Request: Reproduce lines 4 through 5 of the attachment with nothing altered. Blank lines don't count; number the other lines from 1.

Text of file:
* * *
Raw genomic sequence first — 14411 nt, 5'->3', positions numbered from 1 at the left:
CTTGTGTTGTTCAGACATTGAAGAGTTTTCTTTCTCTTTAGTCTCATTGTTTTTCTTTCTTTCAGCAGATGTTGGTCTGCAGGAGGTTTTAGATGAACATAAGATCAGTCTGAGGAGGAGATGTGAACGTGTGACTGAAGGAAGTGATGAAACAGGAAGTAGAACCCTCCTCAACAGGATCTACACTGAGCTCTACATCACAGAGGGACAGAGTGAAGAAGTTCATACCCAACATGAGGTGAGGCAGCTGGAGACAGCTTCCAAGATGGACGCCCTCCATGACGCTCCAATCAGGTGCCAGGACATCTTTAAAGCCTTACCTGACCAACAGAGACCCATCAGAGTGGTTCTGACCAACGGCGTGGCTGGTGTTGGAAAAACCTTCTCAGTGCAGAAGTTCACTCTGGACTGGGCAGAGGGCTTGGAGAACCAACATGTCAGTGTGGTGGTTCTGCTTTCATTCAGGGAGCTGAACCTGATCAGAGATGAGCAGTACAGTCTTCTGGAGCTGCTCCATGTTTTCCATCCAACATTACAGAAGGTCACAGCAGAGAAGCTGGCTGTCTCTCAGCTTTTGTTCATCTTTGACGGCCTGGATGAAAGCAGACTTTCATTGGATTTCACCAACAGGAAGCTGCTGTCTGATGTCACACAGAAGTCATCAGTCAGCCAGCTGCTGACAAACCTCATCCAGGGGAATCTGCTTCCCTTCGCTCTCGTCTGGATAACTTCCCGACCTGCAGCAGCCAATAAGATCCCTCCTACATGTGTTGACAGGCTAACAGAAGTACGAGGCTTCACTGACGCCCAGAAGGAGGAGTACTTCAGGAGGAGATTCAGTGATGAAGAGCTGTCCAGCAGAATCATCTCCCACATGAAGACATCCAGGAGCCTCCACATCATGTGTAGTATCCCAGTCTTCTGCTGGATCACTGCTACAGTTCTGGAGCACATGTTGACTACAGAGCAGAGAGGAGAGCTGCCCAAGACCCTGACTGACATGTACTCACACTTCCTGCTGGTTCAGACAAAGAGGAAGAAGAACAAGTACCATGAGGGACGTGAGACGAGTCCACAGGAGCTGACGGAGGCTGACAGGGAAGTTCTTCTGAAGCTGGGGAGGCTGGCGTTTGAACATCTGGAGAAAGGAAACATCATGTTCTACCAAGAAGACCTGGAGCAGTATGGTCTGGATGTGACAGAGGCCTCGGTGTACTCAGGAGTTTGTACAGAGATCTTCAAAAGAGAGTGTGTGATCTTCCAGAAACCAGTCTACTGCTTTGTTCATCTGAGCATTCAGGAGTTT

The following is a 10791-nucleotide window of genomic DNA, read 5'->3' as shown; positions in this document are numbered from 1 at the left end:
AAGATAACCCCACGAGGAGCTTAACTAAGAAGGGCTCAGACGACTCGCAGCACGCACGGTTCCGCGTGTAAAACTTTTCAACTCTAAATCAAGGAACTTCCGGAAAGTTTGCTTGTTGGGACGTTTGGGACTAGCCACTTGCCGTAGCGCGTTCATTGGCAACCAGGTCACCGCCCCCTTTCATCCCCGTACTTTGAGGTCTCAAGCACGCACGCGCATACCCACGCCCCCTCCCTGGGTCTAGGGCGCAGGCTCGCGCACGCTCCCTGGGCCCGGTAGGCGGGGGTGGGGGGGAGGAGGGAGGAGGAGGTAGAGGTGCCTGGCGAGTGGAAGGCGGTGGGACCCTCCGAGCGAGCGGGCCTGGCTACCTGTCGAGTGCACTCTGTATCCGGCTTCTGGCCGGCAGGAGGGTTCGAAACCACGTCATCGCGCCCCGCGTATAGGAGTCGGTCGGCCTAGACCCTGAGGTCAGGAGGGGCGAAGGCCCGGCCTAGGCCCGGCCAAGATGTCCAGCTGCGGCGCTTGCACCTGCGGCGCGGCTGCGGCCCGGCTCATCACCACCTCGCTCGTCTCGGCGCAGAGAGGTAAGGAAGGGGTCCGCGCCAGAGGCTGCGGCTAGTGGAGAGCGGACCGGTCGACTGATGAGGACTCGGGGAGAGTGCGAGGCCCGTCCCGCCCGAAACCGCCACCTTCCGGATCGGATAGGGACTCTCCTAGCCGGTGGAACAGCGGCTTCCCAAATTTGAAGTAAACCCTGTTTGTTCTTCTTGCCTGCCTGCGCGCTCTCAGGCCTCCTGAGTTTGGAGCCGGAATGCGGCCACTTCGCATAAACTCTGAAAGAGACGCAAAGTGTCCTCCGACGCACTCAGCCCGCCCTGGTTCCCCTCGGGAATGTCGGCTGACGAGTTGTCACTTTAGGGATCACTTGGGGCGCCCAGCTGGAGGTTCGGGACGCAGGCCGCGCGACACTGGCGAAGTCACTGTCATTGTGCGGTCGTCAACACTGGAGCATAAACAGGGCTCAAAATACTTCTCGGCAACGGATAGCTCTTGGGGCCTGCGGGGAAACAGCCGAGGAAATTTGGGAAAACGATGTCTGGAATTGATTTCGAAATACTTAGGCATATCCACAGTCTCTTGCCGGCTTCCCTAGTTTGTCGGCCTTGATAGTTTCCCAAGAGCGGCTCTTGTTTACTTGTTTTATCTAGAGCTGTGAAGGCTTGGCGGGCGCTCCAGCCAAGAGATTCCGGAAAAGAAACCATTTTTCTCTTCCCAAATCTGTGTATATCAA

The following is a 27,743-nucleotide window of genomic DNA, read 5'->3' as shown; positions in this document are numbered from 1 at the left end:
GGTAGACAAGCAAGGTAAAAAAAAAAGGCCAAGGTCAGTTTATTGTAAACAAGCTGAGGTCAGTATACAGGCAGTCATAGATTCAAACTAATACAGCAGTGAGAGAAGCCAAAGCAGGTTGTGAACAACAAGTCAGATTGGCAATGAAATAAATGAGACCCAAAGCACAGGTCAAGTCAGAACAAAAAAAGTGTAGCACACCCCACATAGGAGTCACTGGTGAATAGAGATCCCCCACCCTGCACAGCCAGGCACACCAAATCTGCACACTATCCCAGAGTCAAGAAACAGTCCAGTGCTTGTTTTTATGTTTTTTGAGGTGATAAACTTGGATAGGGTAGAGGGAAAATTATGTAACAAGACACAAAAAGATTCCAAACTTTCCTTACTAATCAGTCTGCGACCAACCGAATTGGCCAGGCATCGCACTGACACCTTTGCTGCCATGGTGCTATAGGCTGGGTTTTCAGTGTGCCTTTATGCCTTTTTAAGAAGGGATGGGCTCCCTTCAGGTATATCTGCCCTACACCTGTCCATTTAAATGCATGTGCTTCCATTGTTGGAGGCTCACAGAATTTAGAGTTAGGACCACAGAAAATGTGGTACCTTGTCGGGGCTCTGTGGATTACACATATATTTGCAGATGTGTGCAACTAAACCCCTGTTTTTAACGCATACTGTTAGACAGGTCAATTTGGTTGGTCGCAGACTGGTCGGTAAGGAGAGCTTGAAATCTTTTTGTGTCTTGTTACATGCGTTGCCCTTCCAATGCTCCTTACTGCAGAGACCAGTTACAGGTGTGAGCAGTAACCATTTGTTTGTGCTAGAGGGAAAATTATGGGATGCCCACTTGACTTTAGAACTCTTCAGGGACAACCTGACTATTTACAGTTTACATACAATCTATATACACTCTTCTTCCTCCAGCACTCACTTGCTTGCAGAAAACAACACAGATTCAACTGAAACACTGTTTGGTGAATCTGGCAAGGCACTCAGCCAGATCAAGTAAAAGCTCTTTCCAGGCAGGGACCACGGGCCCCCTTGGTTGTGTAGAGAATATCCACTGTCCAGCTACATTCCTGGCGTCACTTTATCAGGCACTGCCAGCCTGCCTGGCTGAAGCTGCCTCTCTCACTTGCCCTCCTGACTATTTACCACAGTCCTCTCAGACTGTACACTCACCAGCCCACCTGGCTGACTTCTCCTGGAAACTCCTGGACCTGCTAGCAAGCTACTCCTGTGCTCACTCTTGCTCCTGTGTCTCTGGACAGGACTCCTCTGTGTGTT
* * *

AAGATAACCCCACGAGGAGCTTAACTAAGAAGGGCTCAGACGACTCGCAGCACGCACGGTTCCGCGTGTAAAACTTTTCAACTCTAAATCAAGGAACTTCCGGAAAGTTTGCTTGTTGGGACGTTTGGGACTAGCCACTTGCCGTAGCGCGTTCATTGGCAACCAGGTCACCGCCCCCTTTCATCCCCGTACTTTGAGGTCTCAAGCACGCACGCGCATACCCACGCCCCCTCCCTGGGTCTAGGGCGCAGGCTCGCGCACGCTCCCTGGGCCCGGTAGGCGGGGGTGGGGGGGAGGAGGGAGGAGGAGGTAGAGGTGCCTGGCGAGTGGAAGGCGGTGGGACCCTCCGAGCGAGCGGGCCTGGCTACCTGTCGAGTGCACTCTGTATCCGGCTTCTGGCCGGCAGGAGGGTTCGAAACCACGTCATCGCGCCCCGCGTATAGGAGTCGGTCGGCCTAGACCCTGAGGTCAGGAGGGGCGAAGGCCCGGCCTAGGCCCGGCCAAGATGTCCAGCTGCGGCGCTTGCACCTGCGGCGCGGCTGCGGCCCGGCTCATCACCACCTCGCTCGTCTCGGCGCAGAGAGGTAAGGAAGGGGTCCGCGCCAGAGGCTGCGGCTAGTGGAGAGCGGACCGGTCGACTGATGAGGACTCGGGGAGAGTGCGAGGCCCGTCCCGCCCGAAACCGCCACCTTCCGGATCGGATAGGGACTCTCCTAGCCGGTGGAACAGCGGCTTCCCAAATTTGAAGTAAACCCTGTTTGTTCTTCTTGCCTGCCTGCGCGCTCTCAGGCCTCCTGAGTTTGGAGCCGGAATGCGGCCACTTCGCATAAACTCTGAAAGAGACGCAAAGTGTCCTCCGACGCACTCAGCCCGCCCTGGTTCCCCTCGGGAATGTCGGCTGACGAGTTGTCACTTTAGGGATCACTTGGGGCGCCCAGCTGGAGGTTCGGGACGCAGGCCGCGCGACACTGGCGAAGTCACTGTCATTGTGCGGTCGTCAACACTGGAGCATAAACAGGGCTCAAAATACTTCTCGGCAACGGATAGCTCTTGGGGCCTGCGGGGAAACAGCCGAGGAAATTTGGGAAAACGATGTCTGGAATTGATTTCGAAATACTTAGGCATATCCACAGTCTCTTGCCGGCTTCCCTAGTTTGTCGGCCTTGATAGTTTCCCAAGAGCGGCTCTTGTTTACTTGTTTTATCTAGAGCTGTGAAGGCTTGGCGGGCGCTCCAGCCAAGAGATTCCGGAAAAGAAACCATTTTTCTCTTCCCAAATCTGTGTATATCAA

The following is a 27,743-nucleotide window of genomic DNA, read 5'->3' as shown; positions in this document are numbered from 1 at the left end: